Located close to Dhaka in Bangladesh, the ghost town of Panam City, or Panam Nagar, lies within Sonargaon, a former Hindu settlement dating to the early 13th century. Later that period, a medieval philosopher called Sharfuddin Abu Tawwamah established the area as an Islamic academic centre, building a Madrasa and Khanqah, a spiritual retreat for Sufi religious gatherings.
Sonargaon benefited from much seafaring trade from the 14th century onwards. Its historic importance is reflected in its strategic location at the end of the Grand Trunk Road and the striking Indo-European architecture of Panam Nagar’s decaying buildings.
Fuelled by British colonial rule and a prosperous cotton textile industry, Panam City became home to upper-middle class Bengali businessmen in the late 1800s.
During that time, Ananda Mohan Piddar House was built along with many grand town houses which now give the ‘Lost City’ its ghost town appearance.
Most of these beautiful structures fell into disrepair following the end of British rule in the mid 20th century, and the once affluent area was virtually abandoned following the Second Kashmir War in 1965.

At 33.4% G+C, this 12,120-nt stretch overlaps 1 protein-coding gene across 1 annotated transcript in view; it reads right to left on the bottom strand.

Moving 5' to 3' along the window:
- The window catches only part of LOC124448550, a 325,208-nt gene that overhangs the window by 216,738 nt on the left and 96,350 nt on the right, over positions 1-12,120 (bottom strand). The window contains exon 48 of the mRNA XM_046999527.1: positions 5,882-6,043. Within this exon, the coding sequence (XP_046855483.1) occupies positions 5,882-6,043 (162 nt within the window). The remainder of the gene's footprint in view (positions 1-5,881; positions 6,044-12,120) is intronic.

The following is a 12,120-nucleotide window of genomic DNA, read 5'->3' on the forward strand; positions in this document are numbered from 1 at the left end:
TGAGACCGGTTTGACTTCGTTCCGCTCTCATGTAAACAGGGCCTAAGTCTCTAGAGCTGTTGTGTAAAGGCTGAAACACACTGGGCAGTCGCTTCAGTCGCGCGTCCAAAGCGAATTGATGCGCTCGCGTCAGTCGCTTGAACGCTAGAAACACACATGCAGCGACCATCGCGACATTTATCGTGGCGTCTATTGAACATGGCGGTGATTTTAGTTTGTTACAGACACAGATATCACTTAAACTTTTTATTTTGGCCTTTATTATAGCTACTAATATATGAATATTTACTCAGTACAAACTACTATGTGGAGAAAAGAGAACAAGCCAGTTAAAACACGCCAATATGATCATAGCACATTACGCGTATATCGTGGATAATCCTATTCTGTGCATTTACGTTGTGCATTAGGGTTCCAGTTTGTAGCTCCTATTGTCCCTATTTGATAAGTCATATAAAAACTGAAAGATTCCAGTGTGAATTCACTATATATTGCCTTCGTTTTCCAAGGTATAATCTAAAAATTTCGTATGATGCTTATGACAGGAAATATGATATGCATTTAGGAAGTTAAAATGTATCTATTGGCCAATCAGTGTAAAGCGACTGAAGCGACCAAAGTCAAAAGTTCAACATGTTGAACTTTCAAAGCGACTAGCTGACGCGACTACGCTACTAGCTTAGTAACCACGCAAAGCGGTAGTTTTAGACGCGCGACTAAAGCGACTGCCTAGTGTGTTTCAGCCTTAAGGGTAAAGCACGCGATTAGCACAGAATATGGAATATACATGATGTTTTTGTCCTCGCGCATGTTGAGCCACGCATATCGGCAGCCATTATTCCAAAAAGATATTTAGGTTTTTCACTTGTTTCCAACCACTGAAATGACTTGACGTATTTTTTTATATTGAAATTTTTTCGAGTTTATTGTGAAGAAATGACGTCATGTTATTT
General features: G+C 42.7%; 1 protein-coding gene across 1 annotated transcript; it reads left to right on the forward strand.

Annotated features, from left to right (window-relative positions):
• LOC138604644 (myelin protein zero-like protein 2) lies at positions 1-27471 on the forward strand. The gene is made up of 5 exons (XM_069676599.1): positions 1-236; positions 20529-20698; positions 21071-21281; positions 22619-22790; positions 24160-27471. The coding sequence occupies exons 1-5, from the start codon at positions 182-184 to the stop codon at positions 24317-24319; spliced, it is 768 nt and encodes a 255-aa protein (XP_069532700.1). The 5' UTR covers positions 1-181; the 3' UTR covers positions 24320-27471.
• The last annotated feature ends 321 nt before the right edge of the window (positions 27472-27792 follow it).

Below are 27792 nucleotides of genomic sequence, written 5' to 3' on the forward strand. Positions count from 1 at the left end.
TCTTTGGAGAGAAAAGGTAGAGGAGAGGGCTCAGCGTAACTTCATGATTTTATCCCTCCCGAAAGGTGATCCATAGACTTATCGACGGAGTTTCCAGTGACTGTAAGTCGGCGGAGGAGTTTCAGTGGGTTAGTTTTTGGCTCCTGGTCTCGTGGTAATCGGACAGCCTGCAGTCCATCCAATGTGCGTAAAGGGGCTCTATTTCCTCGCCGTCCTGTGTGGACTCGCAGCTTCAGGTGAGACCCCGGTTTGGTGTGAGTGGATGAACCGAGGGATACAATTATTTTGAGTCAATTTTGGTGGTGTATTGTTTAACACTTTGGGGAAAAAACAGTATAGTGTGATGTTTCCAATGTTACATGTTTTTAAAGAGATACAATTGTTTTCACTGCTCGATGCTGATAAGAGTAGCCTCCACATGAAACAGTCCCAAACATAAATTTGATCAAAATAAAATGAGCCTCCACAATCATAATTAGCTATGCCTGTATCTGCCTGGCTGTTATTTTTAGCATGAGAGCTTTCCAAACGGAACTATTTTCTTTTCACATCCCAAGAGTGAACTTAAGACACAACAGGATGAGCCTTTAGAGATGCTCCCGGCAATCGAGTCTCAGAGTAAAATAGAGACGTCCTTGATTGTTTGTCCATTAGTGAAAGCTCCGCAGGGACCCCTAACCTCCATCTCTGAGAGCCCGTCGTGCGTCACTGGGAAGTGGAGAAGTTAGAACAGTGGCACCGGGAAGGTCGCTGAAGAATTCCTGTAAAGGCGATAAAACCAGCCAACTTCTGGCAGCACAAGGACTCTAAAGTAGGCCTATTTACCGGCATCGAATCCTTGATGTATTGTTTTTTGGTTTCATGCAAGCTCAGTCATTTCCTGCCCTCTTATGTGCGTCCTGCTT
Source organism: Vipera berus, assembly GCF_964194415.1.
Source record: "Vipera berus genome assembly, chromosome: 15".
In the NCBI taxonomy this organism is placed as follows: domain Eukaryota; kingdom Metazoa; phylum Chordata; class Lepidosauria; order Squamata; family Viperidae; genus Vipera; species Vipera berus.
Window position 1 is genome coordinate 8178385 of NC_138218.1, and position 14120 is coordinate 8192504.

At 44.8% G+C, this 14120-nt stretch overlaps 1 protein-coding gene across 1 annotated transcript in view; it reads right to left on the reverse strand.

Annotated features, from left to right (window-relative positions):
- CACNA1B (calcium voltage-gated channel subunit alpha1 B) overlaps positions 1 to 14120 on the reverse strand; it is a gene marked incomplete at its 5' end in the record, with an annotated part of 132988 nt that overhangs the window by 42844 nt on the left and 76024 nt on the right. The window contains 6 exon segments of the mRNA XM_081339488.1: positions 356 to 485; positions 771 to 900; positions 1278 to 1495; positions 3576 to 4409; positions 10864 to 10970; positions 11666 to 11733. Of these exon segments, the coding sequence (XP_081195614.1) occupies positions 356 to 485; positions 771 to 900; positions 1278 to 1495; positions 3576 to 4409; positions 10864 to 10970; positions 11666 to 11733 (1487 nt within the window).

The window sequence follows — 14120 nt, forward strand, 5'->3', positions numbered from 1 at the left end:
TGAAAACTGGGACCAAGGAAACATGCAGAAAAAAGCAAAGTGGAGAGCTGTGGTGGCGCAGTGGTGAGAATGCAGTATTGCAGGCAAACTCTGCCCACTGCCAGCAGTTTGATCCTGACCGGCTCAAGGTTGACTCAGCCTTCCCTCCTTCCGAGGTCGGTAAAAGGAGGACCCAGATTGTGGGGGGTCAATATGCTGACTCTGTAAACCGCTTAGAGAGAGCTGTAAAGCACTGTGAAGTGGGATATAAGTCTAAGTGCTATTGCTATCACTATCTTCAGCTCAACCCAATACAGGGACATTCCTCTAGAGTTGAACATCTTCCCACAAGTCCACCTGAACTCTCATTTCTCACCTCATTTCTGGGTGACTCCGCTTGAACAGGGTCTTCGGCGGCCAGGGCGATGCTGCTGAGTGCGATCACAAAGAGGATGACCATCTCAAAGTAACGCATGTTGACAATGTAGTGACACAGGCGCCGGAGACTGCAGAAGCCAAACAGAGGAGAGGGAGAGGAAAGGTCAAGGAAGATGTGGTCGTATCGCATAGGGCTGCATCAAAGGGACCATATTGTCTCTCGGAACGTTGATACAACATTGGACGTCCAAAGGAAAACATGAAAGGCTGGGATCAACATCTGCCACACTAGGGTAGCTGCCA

Although the WMF notes that Bangladesh’s Department of Archaeology has carried out all the restoration work it can afford to do, most buildings continue to deteriorate due to damp and woodworm. Greater access to the historic city has been called for in order to attract tourists to the area and raise awareness.
Three brick bridges from the Mughal period still exist today, as do several canals which were dug in the city for protection. One of these provides the waterfront of a folk art and craft museum called Lok Shilpa Jadughar, which was opened in 1975 by Joynul Abedin, a Bangladeshi painter, within an original 1901 house named Bara Sardar Bari.
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